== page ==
The 2014-15 peace negotiations in Havana between the Colombian government and the FARC guerrilla movement are expected to end the long conflict between these two armed actors. The accords reached thus far reiterate a commitment to human rights and development in neglected rural areas, but do not prioritise the dire situation faced by regional medium-sized cities in conflict zones. Millions of victims have sought refuge in these cities and are likely to remain there. This report argues that achieving urban integration, strengthening institutions and increasing productivity in urban settings are fundamental to peace.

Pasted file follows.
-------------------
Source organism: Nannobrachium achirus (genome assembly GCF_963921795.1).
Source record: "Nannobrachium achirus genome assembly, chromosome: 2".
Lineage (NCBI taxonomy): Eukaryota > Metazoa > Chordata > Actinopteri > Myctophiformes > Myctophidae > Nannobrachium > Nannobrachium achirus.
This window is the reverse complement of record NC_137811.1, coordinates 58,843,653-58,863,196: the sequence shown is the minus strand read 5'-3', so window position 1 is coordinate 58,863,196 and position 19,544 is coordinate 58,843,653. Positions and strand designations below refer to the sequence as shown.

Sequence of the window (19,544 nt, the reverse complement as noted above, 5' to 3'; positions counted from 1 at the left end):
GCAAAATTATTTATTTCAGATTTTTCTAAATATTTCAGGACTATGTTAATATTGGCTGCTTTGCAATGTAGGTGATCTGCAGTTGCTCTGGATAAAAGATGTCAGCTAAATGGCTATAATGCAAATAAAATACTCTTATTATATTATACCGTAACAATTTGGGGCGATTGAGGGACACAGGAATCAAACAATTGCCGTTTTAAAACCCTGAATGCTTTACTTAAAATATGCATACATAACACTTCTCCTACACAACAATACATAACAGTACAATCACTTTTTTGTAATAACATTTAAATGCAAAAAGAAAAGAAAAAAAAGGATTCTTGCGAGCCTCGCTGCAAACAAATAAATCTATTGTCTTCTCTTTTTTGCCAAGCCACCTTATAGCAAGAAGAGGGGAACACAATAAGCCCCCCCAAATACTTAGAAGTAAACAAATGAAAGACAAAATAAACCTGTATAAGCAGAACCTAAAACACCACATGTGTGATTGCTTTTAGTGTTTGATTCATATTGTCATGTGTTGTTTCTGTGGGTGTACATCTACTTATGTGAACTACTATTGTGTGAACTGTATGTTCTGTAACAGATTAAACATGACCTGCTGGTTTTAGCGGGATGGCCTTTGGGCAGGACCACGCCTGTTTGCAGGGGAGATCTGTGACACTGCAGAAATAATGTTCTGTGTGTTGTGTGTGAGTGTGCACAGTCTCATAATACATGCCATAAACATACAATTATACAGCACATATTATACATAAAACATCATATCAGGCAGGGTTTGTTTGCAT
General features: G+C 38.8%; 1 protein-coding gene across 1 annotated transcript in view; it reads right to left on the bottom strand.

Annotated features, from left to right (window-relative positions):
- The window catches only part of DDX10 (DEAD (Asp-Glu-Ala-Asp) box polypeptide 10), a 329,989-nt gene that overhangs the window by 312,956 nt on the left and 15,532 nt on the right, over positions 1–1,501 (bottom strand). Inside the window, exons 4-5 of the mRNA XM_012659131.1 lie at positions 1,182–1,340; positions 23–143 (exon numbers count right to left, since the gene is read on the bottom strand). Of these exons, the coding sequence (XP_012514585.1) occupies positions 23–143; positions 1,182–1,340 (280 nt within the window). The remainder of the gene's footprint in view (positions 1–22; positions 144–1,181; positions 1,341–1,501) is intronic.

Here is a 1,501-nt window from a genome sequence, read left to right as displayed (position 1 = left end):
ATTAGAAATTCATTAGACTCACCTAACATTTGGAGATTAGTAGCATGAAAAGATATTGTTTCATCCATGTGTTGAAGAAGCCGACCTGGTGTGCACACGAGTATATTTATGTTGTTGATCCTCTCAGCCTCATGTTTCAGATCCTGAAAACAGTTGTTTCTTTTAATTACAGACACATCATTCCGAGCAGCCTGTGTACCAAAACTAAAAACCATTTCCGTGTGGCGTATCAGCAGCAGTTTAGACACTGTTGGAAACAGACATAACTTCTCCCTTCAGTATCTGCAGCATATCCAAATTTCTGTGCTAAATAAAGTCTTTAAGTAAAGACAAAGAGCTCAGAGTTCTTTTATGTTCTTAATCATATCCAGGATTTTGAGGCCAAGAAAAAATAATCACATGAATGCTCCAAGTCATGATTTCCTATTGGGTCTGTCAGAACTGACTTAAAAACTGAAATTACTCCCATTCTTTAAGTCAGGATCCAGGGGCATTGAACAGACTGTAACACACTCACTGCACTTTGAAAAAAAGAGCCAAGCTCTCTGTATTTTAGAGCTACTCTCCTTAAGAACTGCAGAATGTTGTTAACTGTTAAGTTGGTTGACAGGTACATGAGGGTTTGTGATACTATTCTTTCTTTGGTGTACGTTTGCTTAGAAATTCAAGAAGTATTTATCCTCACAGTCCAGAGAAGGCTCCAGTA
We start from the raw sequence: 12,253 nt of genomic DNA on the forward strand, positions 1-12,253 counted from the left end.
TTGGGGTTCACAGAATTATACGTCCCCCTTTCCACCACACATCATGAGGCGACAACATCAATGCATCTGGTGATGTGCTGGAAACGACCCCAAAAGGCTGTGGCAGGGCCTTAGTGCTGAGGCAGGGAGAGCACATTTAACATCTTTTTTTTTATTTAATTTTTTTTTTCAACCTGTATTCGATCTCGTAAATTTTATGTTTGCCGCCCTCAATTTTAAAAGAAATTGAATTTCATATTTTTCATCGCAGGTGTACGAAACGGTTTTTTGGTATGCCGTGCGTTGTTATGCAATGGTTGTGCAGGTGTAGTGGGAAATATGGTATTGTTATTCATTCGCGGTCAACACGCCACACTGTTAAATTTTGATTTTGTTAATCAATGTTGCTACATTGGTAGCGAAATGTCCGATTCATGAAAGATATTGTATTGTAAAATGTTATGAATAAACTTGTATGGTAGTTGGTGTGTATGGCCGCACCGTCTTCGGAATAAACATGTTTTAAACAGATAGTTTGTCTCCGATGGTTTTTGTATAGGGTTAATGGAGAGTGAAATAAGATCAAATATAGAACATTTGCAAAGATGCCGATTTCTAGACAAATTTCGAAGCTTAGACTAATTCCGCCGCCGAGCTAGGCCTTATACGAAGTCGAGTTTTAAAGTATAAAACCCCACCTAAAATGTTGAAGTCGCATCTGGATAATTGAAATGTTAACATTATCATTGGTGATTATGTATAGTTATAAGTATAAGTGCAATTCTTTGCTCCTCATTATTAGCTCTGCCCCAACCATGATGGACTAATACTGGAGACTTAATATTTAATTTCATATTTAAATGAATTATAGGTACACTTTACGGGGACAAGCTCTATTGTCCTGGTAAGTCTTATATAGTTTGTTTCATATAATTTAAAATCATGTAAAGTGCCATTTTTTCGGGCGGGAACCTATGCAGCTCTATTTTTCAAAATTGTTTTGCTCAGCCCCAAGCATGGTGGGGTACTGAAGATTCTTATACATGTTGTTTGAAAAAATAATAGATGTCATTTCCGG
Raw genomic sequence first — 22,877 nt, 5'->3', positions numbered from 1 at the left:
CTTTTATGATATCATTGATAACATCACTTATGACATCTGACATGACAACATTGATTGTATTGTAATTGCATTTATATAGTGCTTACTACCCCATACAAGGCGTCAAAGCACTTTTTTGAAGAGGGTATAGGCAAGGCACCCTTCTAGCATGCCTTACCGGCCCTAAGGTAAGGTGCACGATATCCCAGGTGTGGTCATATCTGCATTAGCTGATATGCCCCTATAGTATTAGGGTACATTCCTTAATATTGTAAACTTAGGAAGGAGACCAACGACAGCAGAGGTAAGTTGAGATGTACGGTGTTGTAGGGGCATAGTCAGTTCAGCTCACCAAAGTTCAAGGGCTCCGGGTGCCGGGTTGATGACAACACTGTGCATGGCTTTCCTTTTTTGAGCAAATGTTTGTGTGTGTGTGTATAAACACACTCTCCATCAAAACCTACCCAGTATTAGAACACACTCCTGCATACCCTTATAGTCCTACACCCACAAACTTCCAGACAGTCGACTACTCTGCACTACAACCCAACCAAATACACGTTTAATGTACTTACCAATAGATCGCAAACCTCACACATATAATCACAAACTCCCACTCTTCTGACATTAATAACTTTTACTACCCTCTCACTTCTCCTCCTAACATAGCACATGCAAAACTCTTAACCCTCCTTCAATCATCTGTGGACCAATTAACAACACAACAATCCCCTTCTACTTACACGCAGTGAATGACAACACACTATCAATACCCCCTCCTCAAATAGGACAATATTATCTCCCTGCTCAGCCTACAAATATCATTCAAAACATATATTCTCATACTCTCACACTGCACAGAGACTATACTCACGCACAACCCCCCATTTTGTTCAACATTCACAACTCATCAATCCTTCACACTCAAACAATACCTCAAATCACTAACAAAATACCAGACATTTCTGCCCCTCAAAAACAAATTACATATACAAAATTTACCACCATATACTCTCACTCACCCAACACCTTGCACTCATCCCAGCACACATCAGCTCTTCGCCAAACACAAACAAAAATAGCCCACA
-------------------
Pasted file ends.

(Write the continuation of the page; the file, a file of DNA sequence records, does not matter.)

All cities have suffered in multiple ways from the massive influx of internally displaced persons (IDPs). Medium-sized cities are growing faster than the largest cities, having received the highest percentage of conflict victims in relation to their pre-existing local populations. Today they are largely unable to integrate IDPs living in their jurisdictions either administratively or economically. New infrastructure, stronger institutions and extended public services are badly needed. Taking two Colombian cities as illustrations, the report examines efforts to improve the well-being of IDPs and other victims, focusing on the urban resources and regional development that will be needed in post-conflict Colombia.